Effectiveness of video- versus text-based computer-tailored smoking cessation interventions among smokers after one year

NE Stanczyk, H. Vries de, MJJM Candel, JWM Muris, C. Bolman

Research output: Contribution to journalArticleAcademicpeer-review


In western countries, smoking prevalence rates are high among smokers unmotivated to quit and those with a lower socioeconomic status (LSES). Multiple computer tailoring and the use of audio-visual aids may improve such interventions and increase cessation in LSES smokers. This study assessed the 12-month effectiveness of a video- and text-based computer-tailored intervention.

A randomized controlled trial in the Netherlands was used in which smokers were allocated to the video-based condition (VC) (N = 670), the text-based condition (TC) (N = 708) or the control condition (CC) (brief generic text advice) (N = 721). After 12 months, self-reported prolonged abstinence was assessed and biochemically verified in respondents indicating to have quit smoking. Three analysis strategies were used to assess the effects: (1) multiple imputation (MI); (2) intention-to-treat (ITT); (3) complete case analysis (CC).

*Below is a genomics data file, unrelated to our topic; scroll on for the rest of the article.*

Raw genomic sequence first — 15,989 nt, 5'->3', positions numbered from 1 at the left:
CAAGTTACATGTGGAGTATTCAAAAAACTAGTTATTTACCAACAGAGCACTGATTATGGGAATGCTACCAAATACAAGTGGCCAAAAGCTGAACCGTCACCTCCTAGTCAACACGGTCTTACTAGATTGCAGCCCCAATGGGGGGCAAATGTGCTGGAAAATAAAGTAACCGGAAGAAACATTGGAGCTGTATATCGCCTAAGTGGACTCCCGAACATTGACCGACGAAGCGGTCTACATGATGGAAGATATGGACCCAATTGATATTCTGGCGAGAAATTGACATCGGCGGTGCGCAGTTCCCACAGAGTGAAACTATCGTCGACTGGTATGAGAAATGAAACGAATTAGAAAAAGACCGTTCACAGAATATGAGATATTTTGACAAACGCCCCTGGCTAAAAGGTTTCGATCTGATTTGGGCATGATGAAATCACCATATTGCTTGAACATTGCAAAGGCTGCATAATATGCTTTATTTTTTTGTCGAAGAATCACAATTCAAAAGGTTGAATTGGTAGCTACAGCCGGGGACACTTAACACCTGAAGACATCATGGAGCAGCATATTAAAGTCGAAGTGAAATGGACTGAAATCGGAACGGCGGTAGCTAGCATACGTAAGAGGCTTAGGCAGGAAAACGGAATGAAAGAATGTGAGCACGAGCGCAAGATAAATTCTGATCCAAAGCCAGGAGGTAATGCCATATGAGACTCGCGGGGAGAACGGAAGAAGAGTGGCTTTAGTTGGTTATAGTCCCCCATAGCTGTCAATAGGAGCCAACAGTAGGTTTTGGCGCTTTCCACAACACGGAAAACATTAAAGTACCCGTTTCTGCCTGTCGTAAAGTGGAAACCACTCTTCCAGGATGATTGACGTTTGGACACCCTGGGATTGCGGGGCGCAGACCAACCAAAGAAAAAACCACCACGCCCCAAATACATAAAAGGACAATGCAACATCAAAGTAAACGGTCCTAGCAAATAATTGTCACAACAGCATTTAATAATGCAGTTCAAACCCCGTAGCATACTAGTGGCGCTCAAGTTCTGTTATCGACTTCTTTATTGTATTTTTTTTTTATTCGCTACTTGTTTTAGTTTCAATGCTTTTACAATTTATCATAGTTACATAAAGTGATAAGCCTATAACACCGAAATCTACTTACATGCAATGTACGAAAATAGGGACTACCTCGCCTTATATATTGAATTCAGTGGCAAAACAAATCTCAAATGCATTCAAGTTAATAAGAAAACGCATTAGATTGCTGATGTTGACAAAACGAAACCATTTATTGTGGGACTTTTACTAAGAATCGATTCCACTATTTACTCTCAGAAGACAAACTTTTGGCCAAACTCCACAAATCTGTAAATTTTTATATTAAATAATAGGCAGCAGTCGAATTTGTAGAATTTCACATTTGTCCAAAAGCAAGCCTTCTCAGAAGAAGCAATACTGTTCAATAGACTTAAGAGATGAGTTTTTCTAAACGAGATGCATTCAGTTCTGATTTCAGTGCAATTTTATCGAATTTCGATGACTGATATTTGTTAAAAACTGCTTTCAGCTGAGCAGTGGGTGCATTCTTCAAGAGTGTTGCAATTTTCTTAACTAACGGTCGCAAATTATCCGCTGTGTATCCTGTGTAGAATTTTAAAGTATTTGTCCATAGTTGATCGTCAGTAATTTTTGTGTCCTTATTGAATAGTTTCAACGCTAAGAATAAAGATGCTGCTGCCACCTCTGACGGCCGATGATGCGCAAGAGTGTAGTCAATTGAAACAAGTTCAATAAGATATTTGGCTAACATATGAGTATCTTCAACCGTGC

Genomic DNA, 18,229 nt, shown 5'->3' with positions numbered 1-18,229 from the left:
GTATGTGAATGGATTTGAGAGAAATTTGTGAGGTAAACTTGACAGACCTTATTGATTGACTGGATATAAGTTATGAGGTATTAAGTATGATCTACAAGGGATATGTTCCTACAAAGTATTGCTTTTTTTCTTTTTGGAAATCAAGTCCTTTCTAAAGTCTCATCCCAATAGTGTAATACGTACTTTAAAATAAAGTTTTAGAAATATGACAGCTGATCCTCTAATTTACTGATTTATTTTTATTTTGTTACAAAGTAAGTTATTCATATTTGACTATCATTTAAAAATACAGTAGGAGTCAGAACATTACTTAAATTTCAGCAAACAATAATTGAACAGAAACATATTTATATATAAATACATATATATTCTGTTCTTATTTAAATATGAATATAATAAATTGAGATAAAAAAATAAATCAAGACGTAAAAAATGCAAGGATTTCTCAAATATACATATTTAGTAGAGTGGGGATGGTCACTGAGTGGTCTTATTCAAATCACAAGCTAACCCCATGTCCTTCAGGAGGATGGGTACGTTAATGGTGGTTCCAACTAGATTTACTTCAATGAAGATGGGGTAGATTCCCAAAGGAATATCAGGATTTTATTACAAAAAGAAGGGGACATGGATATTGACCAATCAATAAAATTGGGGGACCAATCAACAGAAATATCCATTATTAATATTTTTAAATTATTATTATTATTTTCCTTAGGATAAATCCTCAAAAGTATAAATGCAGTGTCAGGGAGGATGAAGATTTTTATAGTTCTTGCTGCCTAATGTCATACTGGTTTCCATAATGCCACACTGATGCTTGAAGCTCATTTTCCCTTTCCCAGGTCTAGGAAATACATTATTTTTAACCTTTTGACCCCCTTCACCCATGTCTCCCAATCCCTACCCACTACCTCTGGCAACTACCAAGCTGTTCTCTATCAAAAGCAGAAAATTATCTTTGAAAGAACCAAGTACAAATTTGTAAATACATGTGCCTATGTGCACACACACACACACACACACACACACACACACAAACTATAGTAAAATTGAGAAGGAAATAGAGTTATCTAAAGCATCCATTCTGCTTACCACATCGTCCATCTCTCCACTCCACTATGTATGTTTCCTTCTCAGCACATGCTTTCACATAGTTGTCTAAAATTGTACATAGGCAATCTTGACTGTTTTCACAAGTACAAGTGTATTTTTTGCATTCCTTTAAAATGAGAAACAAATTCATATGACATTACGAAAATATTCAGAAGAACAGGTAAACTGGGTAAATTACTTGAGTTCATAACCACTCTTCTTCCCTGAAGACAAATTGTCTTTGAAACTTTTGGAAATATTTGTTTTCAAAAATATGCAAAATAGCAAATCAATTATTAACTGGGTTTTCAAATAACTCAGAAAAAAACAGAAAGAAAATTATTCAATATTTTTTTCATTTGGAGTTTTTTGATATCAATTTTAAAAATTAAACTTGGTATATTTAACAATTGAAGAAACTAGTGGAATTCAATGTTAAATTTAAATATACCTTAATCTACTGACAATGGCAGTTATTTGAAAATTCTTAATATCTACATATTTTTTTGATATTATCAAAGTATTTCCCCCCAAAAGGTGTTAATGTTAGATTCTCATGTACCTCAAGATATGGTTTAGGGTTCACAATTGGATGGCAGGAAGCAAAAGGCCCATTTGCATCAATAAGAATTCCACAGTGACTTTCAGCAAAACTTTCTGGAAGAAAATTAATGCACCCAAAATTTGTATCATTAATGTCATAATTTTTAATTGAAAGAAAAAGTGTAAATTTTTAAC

VC was more effective in prolonged abstinence compared to CC (odds ratio (OR) = 1.90, p = .005) and the text-based condition (OR = 1.71, p = .01). VC was furthermore more effective than TC. No differences were found for SES and motivational levels. Results were similar when using ITT and CC. For our secondary outcome seven-day point prevalence abstinence; however, neither VC (OR = 1.17, p = .34) or TC (OR = 0.91, p = .52) outperformed the CC.

The video-based computer-tailored intervention was effective in obtaining substantial long-term abstinence compared to the text-based version and a brief generic text advice.
Original languageEnglish
Pages (from-to)42-50
Number of pages9
JournalPreventive Medicine
Publication statusPublished - Jan 2016


Cite this